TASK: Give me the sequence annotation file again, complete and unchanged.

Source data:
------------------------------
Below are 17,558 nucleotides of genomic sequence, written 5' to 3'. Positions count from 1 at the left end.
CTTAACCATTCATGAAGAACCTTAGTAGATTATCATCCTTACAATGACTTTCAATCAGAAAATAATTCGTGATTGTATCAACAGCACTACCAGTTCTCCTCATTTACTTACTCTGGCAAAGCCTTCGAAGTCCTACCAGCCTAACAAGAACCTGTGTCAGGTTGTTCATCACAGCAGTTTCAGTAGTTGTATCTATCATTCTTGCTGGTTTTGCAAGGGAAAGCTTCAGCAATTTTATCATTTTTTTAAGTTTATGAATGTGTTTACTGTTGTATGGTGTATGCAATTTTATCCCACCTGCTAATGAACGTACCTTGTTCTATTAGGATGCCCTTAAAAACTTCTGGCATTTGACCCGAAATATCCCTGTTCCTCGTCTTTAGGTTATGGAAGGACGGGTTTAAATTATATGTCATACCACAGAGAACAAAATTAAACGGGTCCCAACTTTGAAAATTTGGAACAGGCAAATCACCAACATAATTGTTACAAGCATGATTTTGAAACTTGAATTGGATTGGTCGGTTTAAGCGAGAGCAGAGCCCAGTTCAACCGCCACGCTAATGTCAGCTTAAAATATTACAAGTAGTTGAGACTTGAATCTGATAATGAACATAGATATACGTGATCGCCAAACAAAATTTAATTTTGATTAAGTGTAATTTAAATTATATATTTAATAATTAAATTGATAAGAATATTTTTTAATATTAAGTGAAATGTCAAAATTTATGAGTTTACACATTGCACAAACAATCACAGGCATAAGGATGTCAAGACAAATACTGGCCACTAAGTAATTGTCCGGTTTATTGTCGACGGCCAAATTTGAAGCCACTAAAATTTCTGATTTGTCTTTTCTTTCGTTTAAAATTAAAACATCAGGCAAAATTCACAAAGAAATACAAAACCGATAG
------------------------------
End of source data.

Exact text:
Below are 17,558 nucleotides of genomic sequence, written 5' to 3'. Positions count from 1 at the left end.
CTTAACCATTCATGAAGAACCTTAGTAGATTATCATCCTTACAATGACTTTCAATCAGAAAATAATTCGTGATTGTATCAACAGCACTACCAGTTCTCCTCATTTACTTACTCTGGCAAAGCCTTCGAAGTCCTACCAGCCTAACAAGAACCTGTGTCAGGTTGTTCATCACAGCAGTTTCAGTAGTTGTATCTATCATTCTTGCTGGTTTTGCAAGGGAAAGCTTCAGCAATTTTATCATTTTTTTAAGTTTATGAATGTGTTTACTGTTGTATGGTGTATGCAATTTTATCCCACCTGCTAATGAACGTACCTTGTTCTATTAGGATGCCCTTAAAAACTTCTGGCATTTGACCCGAAATATCCCTGTTCCTCGTCTTTAGGTTATGGAAGGACGGGTTTAAATTATATGTCATACCACAGAGAACAAAATTAAACGGGTCCCAACTTTGAAAATTTGGAACAGGCAAATCACCAACATAATTGTTACAAGCATGATTTTGAAACTTGAATTGGATTGGTCGGTTTAAGCGAGAGCAGAGCCCAGTTCAACCGCCACGCTAATGTCAGCTTAAAATATTACAAGTAGTTGAGACTTGAATCTGATAATGAACATAGATATACGTGATCGCCAAACAAAATTTAATTTTGATTAAGTGTAATTTAAATTATATATTTAATAATTAAATTGATAAGAATATTTTTTAATATTAAGTGAAATGTCAAAATTTATGAGTTTACACATTGCACAAACAATCACAGGCATAAGGATGTCAAGACAAATACTGGCCACTAAGTAATTGTCCGGTTTATTGTCGACGGCCAAATTTGAAGCCACTAAAATTTCTGATTTGTCTTTTCTTTCGTTTAAAATTAAAACATCAGGCAAAATTCACAAAGAAATACAAAACCGATAG